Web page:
Spring Pasta Supper

25 03 2008

Now that it is officially springtime (Paris in the spring being more cloudy and rainy than not, so far), new fruits and vegetables are beginning to show up at the market.  The pumpkins, oranges, and pears are slowly but surely being replaced by peas, spring onions, and Garriguettes (amazingly fragrant French strawberries).  Nearly every stand at the market is now carrying fava beans, which I thought would make a perfect meat-free dinner for Good Friday.  To say that fava beans are time-consuming to prepare is true, but misses the point.  If you have some good music or good company, the time spent shelling and peeling goes by quickly, and the reward is totally worth it.

Fava beans

First you have to take the beans out of their pods, which have a foamy padding on the inside to protect the fragile beans – looks comfy!  From these pods, I ended up with this many beans:

Shelled Favas

They look ready to cook at this point, but no, each bean must be stripped of its bitter, pale green skin.  This task is made a little easier by blanching the beans first.  I got a large pot of water boiling and added the beans.  After a minute or two (just long enough to soften and loosen the skins a bit) I drained them and ran them under cold water to stop the cooking and cool them off enough to handle.  Then I began peeling.  It may seem to be a tedious task, but I didn’t mind, I just kept my iPod rocking and my eyes on the prize.  And here they are, all ready to go, for real this time:

Peeled Favas

Because it takes so much time to get so few usable beans, I decided to stretch them out in a pasta dish with tomatoes and goat cheese.  I boiled some pasta and added the favas for the last couple minutes to heat them through.  After draining I returned the pasta and beans to the pot and gently stirred in some halved cherry tomatoes and crumbled fresh goat cheese.  This needs something else, I thought, but what?  Then I remembered how the mint at the market smelled so delicious that I had to buy it – if mint and peas are a match made in heaven, why not fava beans?  Into the pot went the freshly chopped mint, along with a drizzle of olive oil, salt, and freshly ground pepper.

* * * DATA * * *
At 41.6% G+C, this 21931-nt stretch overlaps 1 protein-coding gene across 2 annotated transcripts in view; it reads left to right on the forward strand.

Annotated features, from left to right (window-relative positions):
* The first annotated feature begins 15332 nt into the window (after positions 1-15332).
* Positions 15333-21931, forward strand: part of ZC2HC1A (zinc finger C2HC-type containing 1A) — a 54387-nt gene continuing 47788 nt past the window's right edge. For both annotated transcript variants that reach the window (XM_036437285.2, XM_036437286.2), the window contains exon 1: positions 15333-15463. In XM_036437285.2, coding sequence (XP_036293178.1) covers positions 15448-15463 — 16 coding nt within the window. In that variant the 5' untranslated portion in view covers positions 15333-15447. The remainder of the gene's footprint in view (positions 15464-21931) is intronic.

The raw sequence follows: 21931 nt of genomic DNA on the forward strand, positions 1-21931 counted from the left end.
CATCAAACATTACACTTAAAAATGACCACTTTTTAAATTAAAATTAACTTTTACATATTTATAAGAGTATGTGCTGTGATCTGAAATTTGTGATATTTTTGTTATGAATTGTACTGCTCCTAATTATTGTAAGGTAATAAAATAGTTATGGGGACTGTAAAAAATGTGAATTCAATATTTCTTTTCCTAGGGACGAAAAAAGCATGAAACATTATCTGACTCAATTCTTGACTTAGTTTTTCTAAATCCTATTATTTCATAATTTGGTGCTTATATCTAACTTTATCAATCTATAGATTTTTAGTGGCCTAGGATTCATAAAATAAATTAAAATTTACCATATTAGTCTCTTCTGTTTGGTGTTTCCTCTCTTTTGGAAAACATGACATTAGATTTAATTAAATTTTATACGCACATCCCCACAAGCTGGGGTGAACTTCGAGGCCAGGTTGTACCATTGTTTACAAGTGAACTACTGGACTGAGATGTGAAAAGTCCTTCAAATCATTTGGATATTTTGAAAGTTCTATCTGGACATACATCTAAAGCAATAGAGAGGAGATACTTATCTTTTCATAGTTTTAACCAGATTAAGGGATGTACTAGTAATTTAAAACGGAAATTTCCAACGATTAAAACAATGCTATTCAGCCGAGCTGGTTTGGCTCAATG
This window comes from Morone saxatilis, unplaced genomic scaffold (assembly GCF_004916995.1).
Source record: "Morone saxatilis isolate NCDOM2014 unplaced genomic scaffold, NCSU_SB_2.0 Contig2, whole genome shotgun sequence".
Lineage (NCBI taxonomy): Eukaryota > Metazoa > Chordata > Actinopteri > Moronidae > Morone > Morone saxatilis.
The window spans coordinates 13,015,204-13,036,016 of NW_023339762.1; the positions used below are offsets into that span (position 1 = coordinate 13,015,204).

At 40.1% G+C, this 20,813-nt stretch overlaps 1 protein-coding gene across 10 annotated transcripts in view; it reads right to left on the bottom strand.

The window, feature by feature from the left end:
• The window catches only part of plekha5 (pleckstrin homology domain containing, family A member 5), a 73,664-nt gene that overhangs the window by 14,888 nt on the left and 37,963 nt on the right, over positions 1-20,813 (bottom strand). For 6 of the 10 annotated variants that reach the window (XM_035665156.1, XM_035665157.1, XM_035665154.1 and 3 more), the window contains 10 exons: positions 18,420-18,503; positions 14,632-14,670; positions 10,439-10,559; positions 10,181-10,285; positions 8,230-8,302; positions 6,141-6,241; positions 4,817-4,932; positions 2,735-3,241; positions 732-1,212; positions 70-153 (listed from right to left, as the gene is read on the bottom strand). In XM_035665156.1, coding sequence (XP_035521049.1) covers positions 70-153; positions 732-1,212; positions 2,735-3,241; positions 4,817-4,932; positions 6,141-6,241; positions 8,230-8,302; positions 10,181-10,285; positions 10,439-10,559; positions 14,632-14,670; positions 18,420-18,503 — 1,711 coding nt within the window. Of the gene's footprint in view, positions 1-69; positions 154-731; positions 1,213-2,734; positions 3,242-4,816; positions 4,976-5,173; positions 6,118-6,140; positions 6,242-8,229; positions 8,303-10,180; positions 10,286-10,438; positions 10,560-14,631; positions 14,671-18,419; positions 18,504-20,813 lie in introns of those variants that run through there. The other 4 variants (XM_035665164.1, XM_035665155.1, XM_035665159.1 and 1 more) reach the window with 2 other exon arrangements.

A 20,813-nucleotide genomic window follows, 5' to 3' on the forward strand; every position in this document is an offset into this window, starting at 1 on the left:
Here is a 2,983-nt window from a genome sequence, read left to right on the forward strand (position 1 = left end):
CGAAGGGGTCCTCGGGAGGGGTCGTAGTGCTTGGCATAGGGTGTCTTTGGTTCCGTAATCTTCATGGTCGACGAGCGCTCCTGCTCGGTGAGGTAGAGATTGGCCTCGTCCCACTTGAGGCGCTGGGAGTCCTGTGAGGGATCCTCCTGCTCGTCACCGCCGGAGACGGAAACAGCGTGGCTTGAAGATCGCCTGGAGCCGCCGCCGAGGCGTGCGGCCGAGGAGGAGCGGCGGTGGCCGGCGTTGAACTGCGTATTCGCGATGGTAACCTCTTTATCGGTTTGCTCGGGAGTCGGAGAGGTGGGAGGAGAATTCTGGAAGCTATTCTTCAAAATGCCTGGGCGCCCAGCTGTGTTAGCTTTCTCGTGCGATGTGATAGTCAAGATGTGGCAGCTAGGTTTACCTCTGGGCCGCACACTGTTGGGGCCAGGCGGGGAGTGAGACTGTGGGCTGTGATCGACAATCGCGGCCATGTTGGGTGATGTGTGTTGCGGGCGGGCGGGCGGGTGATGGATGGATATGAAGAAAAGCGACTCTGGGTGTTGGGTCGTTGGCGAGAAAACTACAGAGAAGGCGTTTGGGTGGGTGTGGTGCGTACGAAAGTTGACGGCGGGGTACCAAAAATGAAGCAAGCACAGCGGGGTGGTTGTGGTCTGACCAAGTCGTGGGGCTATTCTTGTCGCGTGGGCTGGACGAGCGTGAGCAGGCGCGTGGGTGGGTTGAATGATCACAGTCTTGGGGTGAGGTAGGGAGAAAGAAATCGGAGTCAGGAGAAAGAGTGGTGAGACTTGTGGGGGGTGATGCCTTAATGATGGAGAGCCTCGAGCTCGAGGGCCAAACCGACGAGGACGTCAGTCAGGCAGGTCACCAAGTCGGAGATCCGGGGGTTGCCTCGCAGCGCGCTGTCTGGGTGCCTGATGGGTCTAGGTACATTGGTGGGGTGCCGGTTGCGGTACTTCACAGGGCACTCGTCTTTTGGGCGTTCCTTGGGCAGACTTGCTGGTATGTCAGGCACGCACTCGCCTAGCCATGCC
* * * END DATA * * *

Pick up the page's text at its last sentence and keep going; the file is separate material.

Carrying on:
Fava Pasta

Other than the fava bean prep, this was a really quick meal to put together.  As predicted, the mint and fava beans complemented each other beautifully, with the goat cheese and tomatoes lending their support in a non-scene-stealing way.  I make variations of this dish all summer long, and I love the way the goat cheese melts and coats the pasta with a tangy, creamy sauce.  And it was nice to have something light before our upcoming Easter gluttony-fest.  (Don’t worry, you’ll see.)

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3 responses

25 03 2008
The First Person To Double Entendre Their Way Around A Cucumber Can Show Themselves Out « boredlaura

[...] a cruel and unusual masochist who reads about and lusts over figs with chili chocolate, fava bean and goats cheese pasta and tiny little roasted cherry tomatoes while stuck at their desk having a lunch of lumpy leek [...]

26 03 2008
croquecamille

Whoo-hoo! I’m officially a food pornographer!

18 05 2008
Plump Ruby Bites: A Recipe for Slow Oven Dried Tomatoes with Sumac « A Life (Time) of Cooking

[...] says It’s a cruel and unusual masochist who reads about and lusts over figs with chili chocolate, fava bean and goats cheese pasta and tiny little roasted cherry tomatoes while stuck at their desk having a lunch of lumpy leek and [...]




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